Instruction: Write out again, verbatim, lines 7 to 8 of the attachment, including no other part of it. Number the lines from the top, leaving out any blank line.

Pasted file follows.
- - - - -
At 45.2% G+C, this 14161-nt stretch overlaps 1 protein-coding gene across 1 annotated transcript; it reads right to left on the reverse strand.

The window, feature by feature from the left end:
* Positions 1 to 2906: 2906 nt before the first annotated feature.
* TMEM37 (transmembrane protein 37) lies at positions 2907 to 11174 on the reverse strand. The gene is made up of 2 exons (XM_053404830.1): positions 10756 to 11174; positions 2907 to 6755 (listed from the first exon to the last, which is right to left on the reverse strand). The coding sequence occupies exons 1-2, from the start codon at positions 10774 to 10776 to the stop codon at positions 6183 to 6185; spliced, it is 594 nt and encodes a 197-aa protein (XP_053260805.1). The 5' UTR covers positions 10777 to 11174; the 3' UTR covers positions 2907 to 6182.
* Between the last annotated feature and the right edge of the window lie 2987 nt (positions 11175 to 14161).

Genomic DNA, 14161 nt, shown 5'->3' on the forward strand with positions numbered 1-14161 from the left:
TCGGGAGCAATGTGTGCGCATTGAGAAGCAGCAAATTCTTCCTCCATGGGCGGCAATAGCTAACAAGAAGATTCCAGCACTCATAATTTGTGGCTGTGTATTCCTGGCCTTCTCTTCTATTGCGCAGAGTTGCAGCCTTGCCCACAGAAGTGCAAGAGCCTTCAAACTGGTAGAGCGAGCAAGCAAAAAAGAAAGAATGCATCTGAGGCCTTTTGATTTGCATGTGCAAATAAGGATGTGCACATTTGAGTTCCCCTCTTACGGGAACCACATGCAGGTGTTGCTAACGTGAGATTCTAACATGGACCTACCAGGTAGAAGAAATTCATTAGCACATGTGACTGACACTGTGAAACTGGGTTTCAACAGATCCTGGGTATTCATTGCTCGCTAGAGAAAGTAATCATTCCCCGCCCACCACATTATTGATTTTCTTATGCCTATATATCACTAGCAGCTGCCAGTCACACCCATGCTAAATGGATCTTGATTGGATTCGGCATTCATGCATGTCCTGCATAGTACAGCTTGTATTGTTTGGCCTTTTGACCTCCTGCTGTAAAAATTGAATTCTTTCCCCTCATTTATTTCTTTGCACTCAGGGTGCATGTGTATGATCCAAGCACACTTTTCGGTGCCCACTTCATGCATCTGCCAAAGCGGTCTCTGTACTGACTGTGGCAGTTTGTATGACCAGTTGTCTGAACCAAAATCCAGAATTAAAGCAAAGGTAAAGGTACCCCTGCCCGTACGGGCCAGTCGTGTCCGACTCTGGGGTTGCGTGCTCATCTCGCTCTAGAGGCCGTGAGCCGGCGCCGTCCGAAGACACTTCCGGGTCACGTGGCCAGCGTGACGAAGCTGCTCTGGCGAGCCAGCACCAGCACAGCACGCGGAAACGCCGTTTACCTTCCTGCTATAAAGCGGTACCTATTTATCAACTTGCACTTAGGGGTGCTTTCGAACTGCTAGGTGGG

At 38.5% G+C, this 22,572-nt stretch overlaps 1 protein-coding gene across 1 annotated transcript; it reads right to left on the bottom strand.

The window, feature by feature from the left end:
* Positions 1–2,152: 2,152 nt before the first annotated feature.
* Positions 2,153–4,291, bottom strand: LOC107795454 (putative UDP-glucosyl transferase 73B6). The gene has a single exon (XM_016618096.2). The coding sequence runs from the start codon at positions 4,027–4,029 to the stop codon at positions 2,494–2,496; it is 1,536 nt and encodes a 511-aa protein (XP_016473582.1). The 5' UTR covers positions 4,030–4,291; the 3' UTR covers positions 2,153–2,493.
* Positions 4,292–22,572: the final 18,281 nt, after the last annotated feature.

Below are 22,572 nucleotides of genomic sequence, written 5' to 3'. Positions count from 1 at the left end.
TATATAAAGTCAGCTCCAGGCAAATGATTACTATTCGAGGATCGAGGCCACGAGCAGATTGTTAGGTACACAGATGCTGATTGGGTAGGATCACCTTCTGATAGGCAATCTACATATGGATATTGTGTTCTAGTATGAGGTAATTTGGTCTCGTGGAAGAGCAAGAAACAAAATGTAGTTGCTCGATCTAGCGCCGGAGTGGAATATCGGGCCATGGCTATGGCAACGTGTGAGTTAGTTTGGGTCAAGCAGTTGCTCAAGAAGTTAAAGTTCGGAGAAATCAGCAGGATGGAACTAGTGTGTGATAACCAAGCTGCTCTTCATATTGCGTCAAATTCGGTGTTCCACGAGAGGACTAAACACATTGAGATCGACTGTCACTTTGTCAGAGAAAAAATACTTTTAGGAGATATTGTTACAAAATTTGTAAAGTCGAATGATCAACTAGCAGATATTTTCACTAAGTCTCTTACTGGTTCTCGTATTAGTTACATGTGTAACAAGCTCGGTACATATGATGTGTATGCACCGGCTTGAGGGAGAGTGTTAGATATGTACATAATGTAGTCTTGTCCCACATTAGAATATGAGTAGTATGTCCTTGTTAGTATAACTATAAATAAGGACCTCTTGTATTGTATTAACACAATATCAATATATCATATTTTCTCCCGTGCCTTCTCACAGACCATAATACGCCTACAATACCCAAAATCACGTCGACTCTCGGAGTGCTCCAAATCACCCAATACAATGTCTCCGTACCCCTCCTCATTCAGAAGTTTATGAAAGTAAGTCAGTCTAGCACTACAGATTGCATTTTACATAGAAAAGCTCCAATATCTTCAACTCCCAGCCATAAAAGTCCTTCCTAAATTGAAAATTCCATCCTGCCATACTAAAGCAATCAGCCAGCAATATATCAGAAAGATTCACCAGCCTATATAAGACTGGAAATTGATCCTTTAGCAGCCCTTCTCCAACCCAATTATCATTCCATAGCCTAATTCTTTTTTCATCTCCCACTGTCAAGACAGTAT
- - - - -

TCGGGAGCAATGTGTGCGCATTGAGAAGCAGCAAATTCTTCCTCCATGGGCGGCAATAGCTAACAAGAAGATTCCAGCACTCATAATTTGTGGCTGTGTATTCCTGGCCTTCTCTTCTATTGCGCAGAGTTGCAGCCTTGCCCACAGAAGTGCAAGAGCCTTCAAACTGGTAGAGCGAGCAAGCAAAAAAGAAAGAATGCATCTGAGGCCTTTTGATTTGCATGTGCAAATAAGGATGTGCACATTTGAGTTCCCCTCTTACGGGAACCACATGCAGGTGTTGCTAACGTGAGATTCTAACATGGACCTACCAGGTAGAAGAAATTCATTAGCACATGTGACTGACACTGTGAAACTGGGTTTCAACAGATCCTGGGTATTCATTGCTCGCTAGAGAAAGTAATCATTCCCCGCCCACCACATTATTGATTTTCTTATGCCTATATATCACTAGCAGCTGCCAGTCACACCCATGCTAAATGGATCTTGATTGGATTCGGCATTCATGCATGTCCTGCATAGTACAGCTTGTATTGTTTGGCCTTTTGACCTCCTGCTGTAAAAATTGAATTCTTTCCCCTCATTTATTTCTTTGCACTCAGGGTGCATGTGTATGATCCAAGCACACTTTTCGGTGCCCACTTCATGCATCTGCCAAAGCGGTCTCTGTACTGACTGTGGCAGTTTGTATGACCAGTTGTCTGAACCAAAATCCAGAATTAAAGCAAAGGTAAAGGTACCCCTGCCCGTACGGGCCAGTCGTGTCCGACTCTGGGGTTGCGTGCTCATCTCGCTCTAGAGGCCGTGAGCCGGCGCCGTCCGAAGACACTTCCGGGTCACGTGGCCAGCGTGACGAAGCTGCTCTGGCGAGCCAGCACCAGCACAGCACGCGGAAACGCCGTTTACCTTCCTGCTATAAAGCGGTACCTATTTATCAACTTGCACTTAGGGGTGCTTTCGAACTGCTAGGTGGG

At 38.5% G+C, this 22,572-nt stretch overlaps 1 protein-coding gene across 1 annotated transcript; it reads right to left on the bottom strand.